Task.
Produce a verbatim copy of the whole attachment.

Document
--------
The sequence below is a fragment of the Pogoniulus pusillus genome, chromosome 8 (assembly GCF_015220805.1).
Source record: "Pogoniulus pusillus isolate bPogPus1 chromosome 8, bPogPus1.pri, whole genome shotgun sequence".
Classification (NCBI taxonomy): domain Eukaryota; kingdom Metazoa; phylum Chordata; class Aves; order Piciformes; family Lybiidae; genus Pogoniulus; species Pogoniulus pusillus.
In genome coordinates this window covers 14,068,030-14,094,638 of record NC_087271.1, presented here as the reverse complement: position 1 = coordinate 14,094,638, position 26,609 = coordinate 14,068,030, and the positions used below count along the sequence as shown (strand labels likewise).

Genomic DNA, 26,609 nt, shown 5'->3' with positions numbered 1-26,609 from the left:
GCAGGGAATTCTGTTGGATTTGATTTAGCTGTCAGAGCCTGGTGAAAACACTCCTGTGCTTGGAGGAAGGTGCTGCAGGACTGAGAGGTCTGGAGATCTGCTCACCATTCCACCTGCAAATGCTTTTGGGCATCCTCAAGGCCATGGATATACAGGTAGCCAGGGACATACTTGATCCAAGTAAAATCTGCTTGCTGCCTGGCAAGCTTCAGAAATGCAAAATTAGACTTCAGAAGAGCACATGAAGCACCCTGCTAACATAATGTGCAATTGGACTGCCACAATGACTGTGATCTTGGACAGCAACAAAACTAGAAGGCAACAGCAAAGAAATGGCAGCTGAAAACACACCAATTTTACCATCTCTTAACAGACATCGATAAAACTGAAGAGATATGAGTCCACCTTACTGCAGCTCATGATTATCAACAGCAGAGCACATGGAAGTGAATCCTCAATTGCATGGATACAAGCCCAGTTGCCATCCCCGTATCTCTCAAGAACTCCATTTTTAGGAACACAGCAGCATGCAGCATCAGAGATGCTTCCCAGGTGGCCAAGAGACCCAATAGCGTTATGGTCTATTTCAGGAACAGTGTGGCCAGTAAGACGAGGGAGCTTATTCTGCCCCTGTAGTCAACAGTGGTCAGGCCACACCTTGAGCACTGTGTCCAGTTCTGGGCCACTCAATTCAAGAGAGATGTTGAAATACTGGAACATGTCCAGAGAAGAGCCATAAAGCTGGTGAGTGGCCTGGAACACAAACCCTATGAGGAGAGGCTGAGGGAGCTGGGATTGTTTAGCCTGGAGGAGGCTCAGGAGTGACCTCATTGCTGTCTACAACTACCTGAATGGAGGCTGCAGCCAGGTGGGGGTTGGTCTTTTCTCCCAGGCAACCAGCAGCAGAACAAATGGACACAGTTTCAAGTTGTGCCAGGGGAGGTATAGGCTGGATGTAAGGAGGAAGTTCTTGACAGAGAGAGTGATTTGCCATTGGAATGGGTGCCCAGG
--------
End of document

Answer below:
The sequence below is a fragment of the Pogoniulus pusillus genome, chromosome 8 (assembly GCF_015220805.1).
Source record: "Pogoniulus pusillus isolate bPogPus1 chromosome 8, bPogPus1.pri, whole genome shotgun sequence".
Classification (NCBI taxonomy): domain Eukaryota; kingdom Metazoa; phylum Chordata; class Aves; order Piciformes; family Lybiidae; genus Pogoniulus; species Pogoniulus pusillus.
In genome coordinates this window covers 14,068,030-14,094,638 of record NC_087271.1, presented here as the reverse complement: position 1 = coordinate 14,094,638, position 26,609 = coordinate 14,068,030, and the positions used below count along the sequence as shown (strand labels likewise).

Genomic DNA, 26,609 nt, shown 5'->3' with positions numbered 1-26,609 from the left:
GCAGGGAATTCTGTTGGATTTGATTTAGCTGTCAGAGCCTGGTGAAAACACTCCTGTGCTTGGAGGAAGGTGCTGCAGGACTGAGAGGTCTGGAGATCTGCTCACCATTCCACCTGCAAATGCTTTTGGGCATCCTCAAGGCCATGGATATACAGGTAGCCAGGGACATACTTGATCCAAGTAAAATCTGCTTGCTGCCTGGCAAGCTTCAGAAATGCAAAATTAGACTTCAGAAGAGCACATGAAGCACCCTGCTAACATAATGTGCAATTGGACTGCCACAATGACTGTGATCTTGGACAGCAACAAAACTAGAAGGCAACAGCAAAGAAATGGCAGCTGAAAACACACCAATTTTACCATCTCTTAACAGACATCGATAAAACTGAAGAGATATGAGTCCACCTTACTGCAGCTCATGATTATCAACAGCAGAGCACATGGAAGTGAATCCTCAATTGCATGGATACAAGCCCAGTTGCCATCCCCGTATCTCTCAAGAACTCCATTTTTAGGAACACAGCAGCATGCAGCATCAGAGATGCTTCCCAGGTGGCCAAGAGACCCAATAGCGTTATGGTCTATTTCAGGAACAGTGTGGCCAGTAAGACGAGGGAGCTTATTCTGCCCCTGTAGTCAACAGTGGTCAGGCCACACCTTGAGCACTGTGTCCAGTTCTGGGCCACTCAATTCAAGAGAGATGTTGAAATACTGGAACATGTCCAGAGAAGAGCCATAAAGCTGGTGAGTGGCCTGGAACACAAACCCTATGAGGAGAGGCTGAGGGAGCTGGGATTGTTTAGCCTGGAGGAGGCTCAGGAGTGACCTCATTGCTGTCTACAACTACCTGAATGGAGGCTGCAGCCAGGTGGGGGTTGGTCTTTTCTCCCAGGCAACCAGCAGCAGAACAAATGGACACAGTTTCAAGTTGTGCCAGGGGAGGTATAGGCTGGATGTAAGGAGGAAGTTCTTGACAGAGAGAGTGATTTGCCATTGGAATGGGTGCCCAGG